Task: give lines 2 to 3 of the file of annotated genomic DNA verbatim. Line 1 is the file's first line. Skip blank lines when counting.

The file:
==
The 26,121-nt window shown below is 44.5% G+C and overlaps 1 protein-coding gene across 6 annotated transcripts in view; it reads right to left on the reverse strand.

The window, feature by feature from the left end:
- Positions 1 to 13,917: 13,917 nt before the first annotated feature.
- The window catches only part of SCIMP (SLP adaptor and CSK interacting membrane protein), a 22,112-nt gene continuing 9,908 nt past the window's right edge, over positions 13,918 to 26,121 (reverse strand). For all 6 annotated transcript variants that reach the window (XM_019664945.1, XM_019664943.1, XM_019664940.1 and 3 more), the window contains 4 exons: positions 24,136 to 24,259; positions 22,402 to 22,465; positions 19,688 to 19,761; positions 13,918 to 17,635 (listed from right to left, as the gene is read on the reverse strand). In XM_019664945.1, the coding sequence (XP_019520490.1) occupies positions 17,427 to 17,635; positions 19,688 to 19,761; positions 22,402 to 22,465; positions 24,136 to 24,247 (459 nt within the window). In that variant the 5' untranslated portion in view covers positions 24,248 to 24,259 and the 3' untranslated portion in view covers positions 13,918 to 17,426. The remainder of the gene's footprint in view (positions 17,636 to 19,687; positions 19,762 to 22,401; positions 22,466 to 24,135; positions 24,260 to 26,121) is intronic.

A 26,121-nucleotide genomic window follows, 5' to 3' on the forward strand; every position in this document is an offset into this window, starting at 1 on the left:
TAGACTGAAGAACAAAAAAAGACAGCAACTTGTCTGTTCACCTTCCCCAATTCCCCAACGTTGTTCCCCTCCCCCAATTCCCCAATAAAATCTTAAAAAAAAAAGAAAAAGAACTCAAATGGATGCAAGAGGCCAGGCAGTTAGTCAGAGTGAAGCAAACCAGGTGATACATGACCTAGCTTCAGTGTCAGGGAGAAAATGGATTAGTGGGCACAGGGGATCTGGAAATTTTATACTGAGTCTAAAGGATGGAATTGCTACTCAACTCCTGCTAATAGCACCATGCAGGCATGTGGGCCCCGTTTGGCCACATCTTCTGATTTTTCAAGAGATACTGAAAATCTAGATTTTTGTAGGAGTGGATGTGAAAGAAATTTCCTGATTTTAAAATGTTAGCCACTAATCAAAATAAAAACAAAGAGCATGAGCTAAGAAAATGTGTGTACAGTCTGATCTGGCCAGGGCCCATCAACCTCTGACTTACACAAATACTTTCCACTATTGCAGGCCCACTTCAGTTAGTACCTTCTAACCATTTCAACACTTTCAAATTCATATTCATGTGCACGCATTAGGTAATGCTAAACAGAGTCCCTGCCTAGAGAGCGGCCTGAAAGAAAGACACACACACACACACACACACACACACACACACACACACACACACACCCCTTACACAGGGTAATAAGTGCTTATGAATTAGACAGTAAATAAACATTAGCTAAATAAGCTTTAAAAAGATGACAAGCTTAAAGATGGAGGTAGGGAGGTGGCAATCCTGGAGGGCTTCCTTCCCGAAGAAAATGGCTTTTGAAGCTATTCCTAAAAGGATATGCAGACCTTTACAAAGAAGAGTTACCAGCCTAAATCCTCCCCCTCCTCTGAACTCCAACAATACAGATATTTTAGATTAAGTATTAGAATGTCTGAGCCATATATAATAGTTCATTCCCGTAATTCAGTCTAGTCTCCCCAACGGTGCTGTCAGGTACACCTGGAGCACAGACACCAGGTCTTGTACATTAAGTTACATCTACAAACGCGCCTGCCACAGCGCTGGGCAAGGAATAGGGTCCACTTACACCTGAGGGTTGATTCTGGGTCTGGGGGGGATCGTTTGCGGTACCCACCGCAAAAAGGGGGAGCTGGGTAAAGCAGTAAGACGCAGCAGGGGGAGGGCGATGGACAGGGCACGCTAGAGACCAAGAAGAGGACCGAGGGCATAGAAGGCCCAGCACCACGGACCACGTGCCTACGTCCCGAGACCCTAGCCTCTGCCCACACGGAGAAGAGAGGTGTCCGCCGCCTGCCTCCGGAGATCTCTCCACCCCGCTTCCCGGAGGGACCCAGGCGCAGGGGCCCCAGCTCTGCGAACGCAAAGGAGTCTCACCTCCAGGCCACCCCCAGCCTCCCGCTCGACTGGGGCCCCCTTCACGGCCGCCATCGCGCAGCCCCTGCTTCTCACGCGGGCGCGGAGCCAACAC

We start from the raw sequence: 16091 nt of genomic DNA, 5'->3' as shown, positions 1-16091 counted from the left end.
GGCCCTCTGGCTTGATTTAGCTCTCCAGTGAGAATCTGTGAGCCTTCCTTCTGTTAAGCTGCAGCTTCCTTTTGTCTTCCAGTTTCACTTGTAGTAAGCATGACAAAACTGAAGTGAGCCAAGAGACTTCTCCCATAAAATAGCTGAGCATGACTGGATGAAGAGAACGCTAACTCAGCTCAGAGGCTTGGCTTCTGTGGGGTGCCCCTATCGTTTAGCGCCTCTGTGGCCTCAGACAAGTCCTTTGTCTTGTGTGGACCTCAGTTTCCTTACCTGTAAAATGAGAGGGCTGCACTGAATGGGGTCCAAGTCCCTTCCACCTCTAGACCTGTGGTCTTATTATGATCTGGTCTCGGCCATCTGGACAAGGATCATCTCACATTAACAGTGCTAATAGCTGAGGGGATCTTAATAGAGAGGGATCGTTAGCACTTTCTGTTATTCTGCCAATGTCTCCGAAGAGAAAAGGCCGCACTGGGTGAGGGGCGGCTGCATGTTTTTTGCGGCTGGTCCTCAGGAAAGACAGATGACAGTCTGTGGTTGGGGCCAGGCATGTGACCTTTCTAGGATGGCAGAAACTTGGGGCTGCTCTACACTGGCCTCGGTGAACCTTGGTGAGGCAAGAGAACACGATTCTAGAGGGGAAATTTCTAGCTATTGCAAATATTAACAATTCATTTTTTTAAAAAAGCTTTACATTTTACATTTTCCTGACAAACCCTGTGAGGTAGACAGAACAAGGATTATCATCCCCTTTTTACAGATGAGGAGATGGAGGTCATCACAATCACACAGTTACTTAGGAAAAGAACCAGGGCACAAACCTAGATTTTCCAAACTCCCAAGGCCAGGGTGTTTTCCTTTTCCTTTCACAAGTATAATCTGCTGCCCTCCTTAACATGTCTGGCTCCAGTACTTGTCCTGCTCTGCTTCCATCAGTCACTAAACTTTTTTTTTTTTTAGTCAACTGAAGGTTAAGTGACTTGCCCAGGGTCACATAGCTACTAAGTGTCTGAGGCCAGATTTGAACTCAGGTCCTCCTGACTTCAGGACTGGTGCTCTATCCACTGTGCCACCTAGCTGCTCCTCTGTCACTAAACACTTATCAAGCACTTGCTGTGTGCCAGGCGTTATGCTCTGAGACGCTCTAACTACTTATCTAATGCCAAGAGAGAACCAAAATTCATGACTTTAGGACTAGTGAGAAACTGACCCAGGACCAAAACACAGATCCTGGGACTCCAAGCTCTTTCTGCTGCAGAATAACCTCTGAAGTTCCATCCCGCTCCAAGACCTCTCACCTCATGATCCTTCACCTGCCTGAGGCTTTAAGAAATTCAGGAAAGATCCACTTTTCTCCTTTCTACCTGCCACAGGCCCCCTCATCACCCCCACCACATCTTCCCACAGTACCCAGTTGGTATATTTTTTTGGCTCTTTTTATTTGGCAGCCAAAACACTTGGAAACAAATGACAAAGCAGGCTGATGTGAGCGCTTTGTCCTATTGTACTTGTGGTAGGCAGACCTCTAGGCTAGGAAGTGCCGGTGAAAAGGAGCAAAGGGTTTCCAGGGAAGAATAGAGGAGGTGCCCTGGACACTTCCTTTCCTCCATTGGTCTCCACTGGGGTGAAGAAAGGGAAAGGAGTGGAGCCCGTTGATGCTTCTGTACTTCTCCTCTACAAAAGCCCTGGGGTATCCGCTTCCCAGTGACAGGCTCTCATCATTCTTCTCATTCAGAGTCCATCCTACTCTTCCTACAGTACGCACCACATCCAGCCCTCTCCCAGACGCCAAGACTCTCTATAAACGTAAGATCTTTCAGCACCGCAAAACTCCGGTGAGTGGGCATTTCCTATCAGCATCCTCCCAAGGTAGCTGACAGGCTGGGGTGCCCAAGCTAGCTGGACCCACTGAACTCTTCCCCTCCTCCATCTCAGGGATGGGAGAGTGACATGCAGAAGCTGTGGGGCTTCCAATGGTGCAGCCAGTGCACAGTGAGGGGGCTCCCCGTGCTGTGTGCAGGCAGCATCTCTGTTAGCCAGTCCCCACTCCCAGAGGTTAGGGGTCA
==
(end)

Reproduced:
The window, feature by feature from the left end:
- Positions 1 to 13,917: 13,917 nt before the first annotated feature.